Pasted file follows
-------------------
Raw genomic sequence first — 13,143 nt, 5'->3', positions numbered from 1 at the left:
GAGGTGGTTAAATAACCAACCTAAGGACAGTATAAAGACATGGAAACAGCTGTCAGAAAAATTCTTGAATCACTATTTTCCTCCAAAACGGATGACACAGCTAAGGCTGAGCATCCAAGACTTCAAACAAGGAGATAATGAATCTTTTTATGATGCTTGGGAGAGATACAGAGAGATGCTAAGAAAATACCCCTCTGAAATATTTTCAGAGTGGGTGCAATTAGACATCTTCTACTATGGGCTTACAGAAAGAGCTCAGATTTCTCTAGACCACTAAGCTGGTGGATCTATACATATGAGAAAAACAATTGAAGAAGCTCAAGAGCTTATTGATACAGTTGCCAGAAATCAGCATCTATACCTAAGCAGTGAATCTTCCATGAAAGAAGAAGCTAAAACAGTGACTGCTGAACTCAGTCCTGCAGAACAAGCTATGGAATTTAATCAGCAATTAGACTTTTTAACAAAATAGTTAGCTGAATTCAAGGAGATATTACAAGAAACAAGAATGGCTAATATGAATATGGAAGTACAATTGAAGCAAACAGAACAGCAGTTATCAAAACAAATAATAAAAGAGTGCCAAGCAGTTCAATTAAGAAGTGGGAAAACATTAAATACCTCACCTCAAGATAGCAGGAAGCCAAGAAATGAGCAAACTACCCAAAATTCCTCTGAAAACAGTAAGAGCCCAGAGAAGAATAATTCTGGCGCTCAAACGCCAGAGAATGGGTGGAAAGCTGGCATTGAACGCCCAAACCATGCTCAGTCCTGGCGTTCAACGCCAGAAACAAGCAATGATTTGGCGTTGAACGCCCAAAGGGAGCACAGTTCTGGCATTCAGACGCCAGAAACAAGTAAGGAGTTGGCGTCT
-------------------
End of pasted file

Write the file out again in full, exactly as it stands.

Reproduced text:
Raw genomic sequence first — 13,143 nt, 5'->3', positions numbered from 1 at the left:
GAGGTGGTTAAATAACCAACCTAAGGACAGTATAAAGACATGGAAACAGCTGTCAGAAAAATTCTTGAATCACTATTTTCCTCCAAAACGGATGACACAGCTAAGGCTGAGCATCCAAGACTTCAAACAAGGAGATAATGAATCTTTTTATGATGCTTGGGAGAGATACAGAGAGATGCTAAGAAAATACCCCTCTGAAATATTTTCAGAGTGGGTGCAATTAGACATCTTCTACTATGGGCTTACAGAAAGAGCTCAGATTTCTCTAGACCACTAAGCTGGTGGATCTATACATATGAGAAAAACAATTGAAGAAGCTCAAGAGCTTATTGATACAGTTGCCAGAAATCAGCATCTATACCTAAGCAGTGAATCTTCCATGAAAGAAGAAGCTAAAACAGTGACTGCTGAACTCAGTCCTGCAGAACAAGCTATGGAATTTAATCAGCAATTAGACTTTTTAACAAAATAGTTAGCTGAATTCAAGGAGATATTACAAGAAACAAGAATGGCTAATATGAATATGGAAGTACAATTGAAGCAAACAGAACAGCAGTTATCAAAACAAATAATAAAAGAGTGCCAAGCAGTTCAATTAAGAAGTGGGAAAACATTAAATACCTCACCTCAAGATAGCAGGAAGCCAAGAAATGAGCAAACTACCCAAAATTCCTCTGAAAACAGTAAGAGCCCAGAGAAGAATAATTCTGGCGCTCAAACGCCAGAGAATGGGTGGAAAGCTGGCATTGAACGCCCAAACCATGCTCAGTCCTGGCGTTCAACGCCAGAAACAAGCAATGATTTGGCGTTGAACGCCCAAAGGGAGCACAGTTCTGGCATTCAGACGCCAGAAACAAGTAAGGAGTTGGCGTCT